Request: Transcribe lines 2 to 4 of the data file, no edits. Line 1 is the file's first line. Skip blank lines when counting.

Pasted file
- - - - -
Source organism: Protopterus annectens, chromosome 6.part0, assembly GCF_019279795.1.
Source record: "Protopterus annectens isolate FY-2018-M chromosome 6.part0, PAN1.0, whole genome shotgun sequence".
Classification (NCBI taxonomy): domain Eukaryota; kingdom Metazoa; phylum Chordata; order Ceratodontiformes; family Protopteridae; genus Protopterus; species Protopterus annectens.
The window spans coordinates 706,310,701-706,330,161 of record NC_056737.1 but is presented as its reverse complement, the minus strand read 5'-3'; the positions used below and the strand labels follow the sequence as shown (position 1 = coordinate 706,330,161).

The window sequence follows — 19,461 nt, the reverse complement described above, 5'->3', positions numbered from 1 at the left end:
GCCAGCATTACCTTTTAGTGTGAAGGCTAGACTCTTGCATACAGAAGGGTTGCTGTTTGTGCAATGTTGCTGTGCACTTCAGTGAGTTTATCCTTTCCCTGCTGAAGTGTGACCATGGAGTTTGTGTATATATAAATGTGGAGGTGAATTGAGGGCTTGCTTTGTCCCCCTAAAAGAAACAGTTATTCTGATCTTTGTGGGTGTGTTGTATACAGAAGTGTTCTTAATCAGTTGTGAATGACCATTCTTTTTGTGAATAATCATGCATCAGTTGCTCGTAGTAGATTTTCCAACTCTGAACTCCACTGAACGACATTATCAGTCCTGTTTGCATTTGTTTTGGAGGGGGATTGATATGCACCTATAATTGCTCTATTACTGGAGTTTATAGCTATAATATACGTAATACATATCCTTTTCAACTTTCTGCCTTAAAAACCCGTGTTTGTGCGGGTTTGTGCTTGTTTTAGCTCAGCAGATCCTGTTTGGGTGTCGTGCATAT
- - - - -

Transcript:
Source record: "Protopterus annectens isolate FY-2018-M chromosome 6.part0, PAN1.0, whole genome shotgun sequence".
Classification (NCBI taxonomy): domain Eukaryota; kingdom Metazoa; phylum Chordata; order Ceratodontiformes; family Protopteridae; genus Protopterus; species Protopterus annectens.
The window spans coordinates 706,310,701-706,330,161 of record NC_056737.1 but is presented as its reverse complement, the minus strand read 5'-3'; the positions used below and the strand labels follow the sequence as shown (position 1 = coordinate 706,330,161).